Quality of Life Initiative Announced
News Release

June 26, 2018

Nova Scotians will soon have access to a wealth of data about how they are doing in the areas that impact their quality of life.

The Nova Scotia Quality of Life Initiative is a multi-year project involving a broad range of organizations from across the province, led by Engage Nova Scotia.

The Initiative is going public today with the release of the 1994-2014 Nova Scotia Quality of Life Index report, available online at www.nsqualityoflife.ca.

The report, compiled by the Canadian Index of Wellbeing, measures how Nova Scotia compares to Canada across eight domains of wellbeing: living standards, education, environment, healthy populations, community vitality, leisure and culture, democratic engagement and time use.

Engage initiated this project based on responses to earlier research that asked Nova Scotians how we should measure success. While there was clear acknowledgement that a growing economy was an important part of the equation, the strongest response was to improving our quality of life.

The Index report is intended as a starting point for conversations with individuals and organizations across the province. The next step will be to consult with Nova Scotians about what quality of life means to them. This will be followed by a comprehensive, up-to-the-minute survey of thousands of Nova Scotians this coming Spring. The data will be made openly available to anyone seeking to work with it – from non-profit groups, to businesses, governments and students.

“We think this Initiative can be a game-changer for Nova Scotia,” says Engage Nova Scotia’s chief engagement officer Danny Graham.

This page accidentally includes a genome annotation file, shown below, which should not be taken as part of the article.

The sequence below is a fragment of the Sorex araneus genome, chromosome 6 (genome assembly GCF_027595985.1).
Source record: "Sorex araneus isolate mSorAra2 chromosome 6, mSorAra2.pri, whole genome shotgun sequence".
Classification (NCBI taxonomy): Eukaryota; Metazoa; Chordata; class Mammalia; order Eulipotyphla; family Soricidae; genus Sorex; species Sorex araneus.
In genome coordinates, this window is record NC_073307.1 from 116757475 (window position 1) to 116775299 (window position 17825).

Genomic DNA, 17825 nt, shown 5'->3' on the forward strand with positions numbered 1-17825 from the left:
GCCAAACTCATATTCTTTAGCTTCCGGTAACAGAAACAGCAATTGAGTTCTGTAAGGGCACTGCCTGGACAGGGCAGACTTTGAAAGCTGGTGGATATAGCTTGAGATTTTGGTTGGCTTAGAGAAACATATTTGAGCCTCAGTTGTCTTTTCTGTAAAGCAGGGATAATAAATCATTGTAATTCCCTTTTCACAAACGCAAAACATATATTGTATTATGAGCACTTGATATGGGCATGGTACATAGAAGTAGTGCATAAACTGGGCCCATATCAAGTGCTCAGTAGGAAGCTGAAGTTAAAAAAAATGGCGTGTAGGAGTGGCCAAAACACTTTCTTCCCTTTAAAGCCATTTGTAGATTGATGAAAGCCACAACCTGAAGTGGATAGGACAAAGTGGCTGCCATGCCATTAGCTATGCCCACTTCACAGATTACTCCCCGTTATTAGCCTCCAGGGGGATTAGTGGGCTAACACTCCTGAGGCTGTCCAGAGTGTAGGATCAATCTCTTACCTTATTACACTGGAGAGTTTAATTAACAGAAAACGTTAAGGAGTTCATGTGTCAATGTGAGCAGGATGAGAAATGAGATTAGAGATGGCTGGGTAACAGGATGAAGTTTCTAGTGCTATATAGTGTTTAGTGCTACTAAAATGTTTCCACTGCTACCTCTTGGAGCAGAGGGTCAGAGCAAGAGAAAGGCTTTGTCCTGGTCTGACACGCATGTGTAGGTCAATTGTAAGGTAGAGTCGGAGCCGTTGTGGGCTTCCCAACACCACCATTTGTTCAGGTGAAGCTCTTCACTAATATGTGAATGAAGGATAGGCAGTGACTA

“Our hope is, that by widening the lens through which we measure success, Nova Scotians will be able to make more informed decisions. ”

Don Bureaux, president of the Nova Scotia Community College, sees value in the initiative: “Improving our quality of life is something we can all get behind, and a key part of our mandate here at the NSCC. I think this approach to measuring success more broadly can be an accelerator for us working together to rebuild the narrative about what it means to be a Nova Scotian.”

Sara Napier, President of the Halifax United Way, says, “I think what’s exciting about the Quality of Life Initiative is that it creates a forum for us to measure our progress collectively, so that we can assess whether the things we are focused on individually are working together to make real change.”

Likewise, Mark Butler, policy director of the Ecology Action Centre says, “The EAC is interested in this Initiative because we think that by expanding the definition of progress we can encourage leaders of all stripes to take a broader and more considered view of what constitutes success, including the quality of our environment.”

For more information, or to reach one of the following individuals, contact:

Nancy M Watson
Managing Director, Engage Nova Scotia
902-456-3151 or nwatson@engagenovascotia.ca

Available for comment:
Bryan Smale, Research Director
Canadian Index of Wellbeing

Danny Graham, Chief Engagement Officer
Engage Nova Scotia

Mark Fraser, Past President
Halifax Chamber of Commerce

Sara Napier, President
Halifax United Way

Jamie Ferguson, CEO
Sport Nova Scotia

The Future of Nova Scotia – and the Role of Nova Scotia’s Registered Nurses as Leaders in That Future

(Edited version of keynote presentation to the College of Registered Nurses of Nova Scotia, May 10, 2018)

I’m very honoured to be here with you this morning at the Annual General Meeting of the College of Registered Nurses of Nova Scotia. I’ve been asked to speak today about the future of Nova Scotia as well as the role of Nova Scotia’s Registered Nurses as leaders who will help make a better future for our Province.  Since my own field is education, preparing this talk has given me a chance to think my way into a different professional field, and I’ve enjoyed that opportunity.  Some of my reflections will likely be obvious to you as insiders to your profession, but I hope that my perspective as an outsider will complement your own vision of your work and its importance in shaping a vibrant future for our province.